For this week’s Guest Post Friday here at Construction Law Musings, we would like to welcome back (again) Sean Lintow Sr. (@SLSConstruction) of AlaGBS / SLS Construction. Sean has over 20 years in the construction and project management fields and is a proud member of NARI, NADRA, USGBC, and NAHB. While he still specializes in Residential Remodeling & Custom Decks, the focus of his business is shifting to the “green” / energy efficiency markets and helping other builders & trade professionals to improve their methods. Currently he is RESNET Rater, AEE CEA (Certified Energy Auditor), ENERGY STAR partner & verifier, EPA Indoor airPLUS verifier, Level 2 Infrared Thermographer, Volunteer Energy Rater for Habitat for Humanity, and Builders Challenge Partner & Verifier. You may also want to check out his great resources on the HTRC (Homeowners & Trades Resource Center).
Wow, it is amazing how much the world has changed. Now when some news breaks, most of us hear about it via social media and instead opening up the paper or turning on the TV / Radio to learn more… we simply pull a search on the internet. As these changes started coming about, we quickly learned that no, not everything one sees or reads on the internet is true. This was poignantly pointed out by Peter Steiner’s famous cartoon from 1993 “On the internet, nobody knows you’re a dog.”
Unfortunately these changes have also brought about a few unintended consequences that have already started to affect all of us. One of the biggest changes we have seen is a reduction on reporters leading to a big reliance on outside “fact checkers.” Another side effect is how investigative reporting now seems to read more like a gossip column instead of an actual reporting of the facts.
As an ex-racer, fan of cycling, supporter of Lance Armstrong & the LIVESTRONG organization he started you can imagine I was interested to see CNN’s piece on the recent USADA report. Granted I did not expect Lance to come out of it looking that good, but instead of just going after him based on the “facts,” established in said report, they decided to take it a little further & also insuate that the UCI could have cared less & turned a blind eye.
One of their biggest contentions (that didn’t rely on items that would normally be laughed or thrown out of court) was the results from the 1999 samples that were stored & run a few years later. Needless to say some of these samples were found to have EPO traces in them & traced back to Lance. Their case – well the UCI knew about these results and that these were Lance’s, but they didn’t do anything about it, thus turning a blind eye to the issue.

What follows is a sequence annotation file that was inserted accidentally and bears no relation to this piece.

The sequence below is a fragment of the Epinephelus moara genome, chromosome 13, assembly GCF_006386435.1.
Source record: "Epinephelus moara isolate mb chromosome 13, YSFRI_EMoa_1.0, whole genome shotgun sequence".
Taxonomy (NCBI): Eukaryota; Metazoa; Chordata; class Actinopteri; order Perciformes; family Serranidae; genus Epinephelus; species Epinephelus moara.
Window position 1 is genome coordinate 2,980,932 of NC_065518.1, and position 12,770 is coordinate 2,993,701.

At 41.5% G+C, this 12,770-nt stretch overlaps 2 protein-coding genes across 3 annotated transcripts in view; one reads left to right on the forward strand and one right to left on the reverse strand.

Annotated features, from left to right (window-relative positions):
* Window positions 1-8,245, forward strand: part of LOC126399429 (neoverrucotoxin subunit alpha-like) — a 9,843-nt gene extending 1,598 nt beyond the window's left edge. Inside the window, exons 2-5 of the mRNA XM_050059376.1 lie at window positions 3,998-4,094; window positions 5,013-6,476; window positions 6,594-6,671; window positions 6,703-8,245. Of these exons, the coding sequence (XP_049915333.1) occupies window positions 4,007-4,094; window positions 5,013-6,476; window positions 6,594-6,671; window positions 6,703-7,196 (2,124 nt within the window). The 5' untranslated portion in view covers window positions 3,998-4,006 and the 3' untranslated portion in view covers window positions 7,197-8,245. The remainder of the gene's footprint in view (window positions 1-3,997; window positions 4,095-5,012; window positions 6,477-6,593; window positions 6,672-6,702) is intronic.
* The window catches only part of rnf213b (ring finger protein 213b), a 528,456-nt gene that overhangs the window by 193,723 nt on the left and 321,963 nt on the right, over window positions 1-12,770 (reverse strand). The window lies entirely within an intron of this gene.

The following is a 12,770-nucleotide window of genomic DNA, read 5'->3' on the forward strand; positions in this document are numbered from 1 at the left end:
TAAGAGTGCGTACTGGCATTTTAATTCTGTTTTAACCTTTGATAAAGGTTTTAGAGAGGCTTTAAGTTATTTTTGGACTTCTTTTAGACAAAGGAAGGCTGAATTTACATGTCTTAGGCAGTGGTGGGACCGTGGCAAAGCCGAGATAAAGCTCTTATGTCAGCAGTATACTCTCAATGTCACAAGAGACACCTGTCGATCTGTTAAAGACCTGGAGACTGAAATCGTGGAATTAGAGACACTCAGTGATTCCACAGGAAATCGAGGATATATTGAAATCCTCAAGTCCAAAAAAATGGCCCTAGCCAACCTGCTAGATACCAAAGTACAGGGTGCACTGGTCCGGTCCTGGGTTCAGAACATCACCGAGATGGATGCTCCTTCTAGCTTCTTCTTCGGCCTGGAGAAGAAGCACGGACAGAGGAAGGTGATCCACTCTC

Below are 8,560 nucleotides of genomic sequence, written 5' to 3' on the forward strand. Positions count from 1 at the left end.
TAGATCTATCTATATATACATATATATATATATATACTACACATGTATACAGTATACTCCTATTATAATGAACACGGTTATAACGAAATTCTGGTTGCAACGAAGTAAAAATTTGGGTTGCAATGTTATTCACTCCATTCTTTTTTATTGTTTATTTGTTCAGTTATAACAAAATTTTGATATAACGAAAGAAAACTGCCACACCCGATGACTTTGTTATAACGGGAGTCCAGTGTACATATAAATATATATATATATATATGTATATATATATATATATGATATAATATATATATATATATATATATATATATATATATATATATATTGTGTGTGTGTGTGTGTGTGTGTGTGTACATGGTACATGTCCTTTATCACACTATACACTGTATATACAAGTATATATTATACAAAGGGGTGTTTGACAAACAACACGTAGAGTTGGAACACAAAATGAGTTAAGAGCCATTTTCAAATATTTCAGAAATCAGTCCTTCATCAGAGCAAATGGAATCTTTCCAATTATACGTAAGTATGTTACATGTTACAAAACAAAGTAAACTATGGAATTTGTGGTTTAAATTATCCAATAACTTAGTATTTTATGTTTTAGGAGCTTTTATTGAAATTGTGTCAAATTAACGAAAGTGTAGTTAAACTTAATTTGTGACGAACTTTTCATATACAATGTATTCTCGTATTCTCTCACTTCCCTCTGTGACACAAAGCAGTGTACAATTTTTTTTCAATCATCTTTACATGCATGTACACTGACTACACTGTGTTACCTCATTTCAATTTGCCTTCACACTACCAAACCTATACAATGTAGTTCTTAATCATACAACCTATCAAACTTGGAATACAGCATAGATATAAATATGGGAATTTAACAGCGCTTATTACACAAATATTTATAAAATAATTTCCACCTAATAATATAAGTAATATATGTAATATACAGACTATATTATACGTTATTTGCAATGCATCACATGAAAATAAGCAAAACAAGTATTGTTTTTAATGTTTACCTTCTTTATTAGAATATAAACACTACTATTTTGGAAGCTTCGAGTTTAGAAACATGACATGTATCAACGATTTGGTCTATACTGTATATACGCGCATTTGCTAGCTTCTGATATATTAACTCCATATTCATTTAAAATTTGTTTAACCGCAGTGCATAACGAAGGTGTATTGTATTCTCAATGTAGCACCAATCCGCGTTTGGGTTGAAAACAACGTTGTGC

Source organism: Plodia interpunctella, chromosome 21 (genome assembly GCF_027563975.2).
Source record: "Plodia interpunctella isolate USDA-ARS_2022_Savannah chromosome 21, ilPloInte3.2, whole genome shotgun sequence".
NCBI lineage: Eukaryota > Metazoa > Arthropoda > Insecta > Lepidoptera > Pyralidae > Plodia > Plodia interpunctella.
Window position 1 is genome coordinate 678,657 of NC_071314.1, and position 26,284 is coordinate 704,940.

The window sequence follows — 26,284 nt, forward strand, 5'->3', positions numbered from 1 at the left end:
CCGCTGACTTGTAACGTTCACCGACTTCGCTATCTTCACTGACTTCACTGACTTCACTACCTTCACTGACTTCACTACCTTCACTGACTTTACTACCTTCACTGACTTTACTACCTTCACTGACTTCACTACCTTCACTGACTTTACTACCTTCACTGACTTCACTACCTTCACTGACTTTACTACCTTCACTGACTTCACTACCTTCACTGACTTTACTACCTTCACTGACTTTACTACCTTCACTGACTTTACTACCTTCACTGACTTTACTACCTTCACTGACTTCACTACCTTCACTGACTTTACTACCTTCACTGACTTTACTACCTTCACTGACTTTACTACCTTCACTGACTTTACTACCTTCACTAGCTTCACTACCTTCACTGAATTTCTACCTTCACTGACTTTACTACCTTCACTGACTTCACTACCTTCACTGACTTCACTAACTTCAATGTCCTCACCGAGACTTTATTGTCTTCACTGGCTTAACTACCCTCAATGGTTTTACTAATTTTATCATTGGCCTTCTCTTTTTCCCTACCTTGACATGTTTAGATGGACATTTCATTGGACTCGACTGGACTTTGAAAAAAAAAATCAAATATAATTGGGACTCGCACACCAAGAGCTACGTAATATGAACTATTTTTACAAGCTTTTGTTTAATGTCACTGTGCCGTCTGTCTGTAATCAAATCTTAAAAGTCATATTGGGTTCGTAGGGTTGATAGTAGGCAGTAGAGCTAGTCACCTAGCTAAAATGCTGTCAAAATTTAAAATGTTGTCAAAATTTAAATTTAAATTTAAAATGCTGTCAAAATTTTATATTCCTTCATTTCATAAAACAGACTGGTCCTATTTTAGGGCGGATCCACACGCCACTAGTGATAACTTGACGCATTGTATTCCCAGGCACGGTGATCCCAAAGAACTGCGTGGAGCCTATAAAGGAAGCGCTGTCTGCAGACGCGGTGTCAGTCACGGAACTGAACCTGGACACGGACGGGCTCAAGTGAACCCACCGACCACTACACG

The fact of the matter – the UCI could not do anything about it even if they wanted to. One of the main reasons is because the regulations state that for any case to be made, both the A & B samples had to test positive. So why not run the other samples – well those were already destroyed as the only reason these were saved was for use vetting new testing procedures.
Wow, talk about stirring up a hornets nest when this piece came out in the USA Today on LEED & the Palazzo Hotel & Casino. Some even remarked about the black eye that was given to the USGBC, but one has to question whether it is legit or just a cheap shot.
- The story on the 7100 buildings that they studied started off with the most controversial one they could find (got to bring readers in right?)– in this case the Palazzo Casino & Resort which is one of the biggest LEED “certified” projects to date. While the majority of “commercial” projects may just be “certified,” this one received Silver which is not mentioned in the article.
- But certifying a casino with all its excesses & that allows smoking inside? Ah, but the “casino” itself wasn’t given the rating – only the resort portion which they don’t bother bringing up till the very end of the article.
- The Palazzo was certified in March 08 and started the certification process back in 2004 – yet they scoff at educational materials left for guests as being an industry norm. Ah but were these materials the norm back then, or did they become the norm because of LEED & others?
- Cheap & easy credits – why yes some are which is a good thing and just shows how easy building better, does not have to be hard or expensive. Of course I have to wonder just how easy it was for them to find low VOC products back then. I know in my neck of the woods it was still pretty difficult up until a year or so ago.
- As for the bike racks & showers – granted in Dubai they will probably not be used, but I know plenty of us that would have loved to have had these options where we worked. Who knows, maybe if that was coupled with bike lanes just how much healthier this country just might be…
Ah the joys of musing – sometimes one is just left to contemplate, while other times a clear path emerges. I guess the main point is that the times they are changing & we need to be careful of the information & the sources we might consider taking at face value. Welcome to a brave new world where “you will find that many of the truths we cling to depend greatly on our own point of view.” Obi-Wan Kenobi